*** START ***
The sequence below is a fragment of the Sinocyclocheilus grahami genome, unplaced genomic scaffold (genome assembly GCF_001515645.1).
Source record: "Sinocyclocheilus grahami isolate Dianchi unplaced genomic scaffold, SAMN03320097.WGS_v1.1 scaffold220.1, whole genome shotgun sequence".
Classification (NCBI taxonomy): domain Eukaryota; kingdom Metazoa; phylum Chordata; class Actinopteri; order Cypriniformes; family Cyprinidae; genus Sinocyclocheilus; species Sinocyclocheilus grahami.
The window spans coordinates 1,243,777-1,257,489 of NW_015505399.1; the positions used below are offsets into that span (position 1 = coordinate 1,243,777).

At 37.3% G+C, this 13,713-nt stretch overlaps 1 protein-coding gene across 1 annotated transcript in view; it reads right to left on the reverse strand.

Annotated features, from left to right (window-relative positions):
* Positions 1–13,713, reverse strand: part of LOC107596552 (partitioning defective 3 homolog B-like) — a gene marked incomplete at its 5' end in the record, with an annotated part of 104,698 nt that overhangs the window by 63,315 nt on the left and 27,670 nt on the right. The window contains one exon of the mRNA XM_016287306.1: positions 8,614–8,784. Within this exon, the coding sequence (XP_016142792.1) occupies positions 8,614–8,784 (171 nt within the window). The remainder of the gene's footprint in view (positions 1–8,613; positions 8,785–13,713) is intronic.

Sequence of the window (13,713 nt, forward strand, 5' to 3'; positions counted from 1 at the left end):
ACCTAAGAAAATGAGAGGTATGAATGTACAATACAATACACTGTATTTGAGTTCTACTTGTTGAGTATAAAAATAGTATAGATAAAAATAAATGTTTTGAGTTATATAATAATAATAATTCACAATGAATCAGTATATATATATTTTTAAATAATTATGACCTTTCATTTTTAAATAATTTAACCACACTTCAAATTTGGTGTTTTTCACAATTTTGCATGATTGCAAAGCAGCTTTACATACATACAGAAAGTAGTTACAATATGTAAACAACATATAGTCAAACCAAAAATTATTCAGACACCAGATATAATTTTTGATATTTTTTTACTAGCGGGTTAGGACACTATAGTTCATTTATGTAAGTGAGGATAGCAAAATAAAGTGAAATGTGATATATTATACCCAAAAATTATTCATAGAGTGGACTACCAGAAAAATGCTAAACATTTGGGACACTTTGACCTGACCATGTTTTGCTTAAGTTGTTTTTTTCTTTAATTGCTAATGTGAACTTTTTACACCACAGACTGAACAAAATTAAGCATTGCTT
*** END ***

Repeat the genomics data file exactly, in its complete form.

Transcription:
The sequence below is a fragment of the Sinocyclocheilus grahami genome, unplaced genomic scaffold (genome assembly GCF_001515645.1).
Source record: "Sinocyclocheilus grahami isolate Dianchi unplaced genomic scaffold, SAMN03320097.WGS_v1.1 scaffold220.1, whole genome shotgun sequence".
Classification (NCBI taxonomy): domain Eukaryota; kingdom Metazoa; phylum Chordata; class Actinopteri; order Cypriniformes; family Cyprinidae; genus Sinocyclocheilus; species Sinocyclocheilus grahami.
The window spans coordinates 1,243,777-1,257,489 of NW_015505399.1; the positions used below are offsets into that span (position 1 = coordinate 1,243,777).

At 37.3% G+C, this 13,713-nt stretch overlaps 1 protein-coding gene across 1 annotated transcript in view; it reads right to left on the reverse strand.

Annotated features, from left to right (window-relative positions):
* Positions 1–13,713, reverse strand: part of LOC107596552 (partitioning defective 3 homolog B-like) — a gene marked incomplete at its 5' end in the record, with an annotated part of 104,698 nt that overhangs the window by 63,315 nt on the left and 27,670 nt on the right. The window contains one exon of the mRNA XM_016287306.1: positions 8,614–8,784. Within this exon, the coding sequence (XP_016142792.1) occupies positions 8,614–8,784 (171 nt within the window). The remainder of the gene's footprint in view (positions 1–8,613; positions 8,785–13,713) is intronic.

Sequence of the window (13,713 nt, forward strand, 5' to 3'; positions counted from 1 at the left end):
ACCTAAGAAAATGAGAGGTATGAATGTACAATACAATACACTGTATTTGAGTTCTACTTGTTGAGTATAAAAATAGTATAGATAAAAATAAATGTTTTGAGTTATATAATAATAATAATTCACAATGAATCAGTATATATATATTTTTAAATAATTATGACCTTTCATTTTTAAATAATTTAACCACACTTCAAATTTGGTGTTTTTCACAATTTTGCATGATTGCAAAGCAGCTTTACATACATACAGAAAGTAGTTACAATATGTAAACAACATATAGTCAAACCAAAAATTATTCAGACACCAGATATAATTTTTGATATTTTTTTACTAGCGGGTTAGGACACTATAGTTCATTTATGTAAGTGAGGATAGCAAAATAAAGTGAAATGTGATATATTATACCCAAAAATTATTCATAGAGTGGACTACCAGAAAAATGCTAAACATTTGGGACACTTTGACCTGACCATGTTTTGCTTAAGTTGTTTTTTTCTTTAATTGCTAATGTGAACTTTTTACACCACAGACTGAACAAAATTAAGCATTGCTT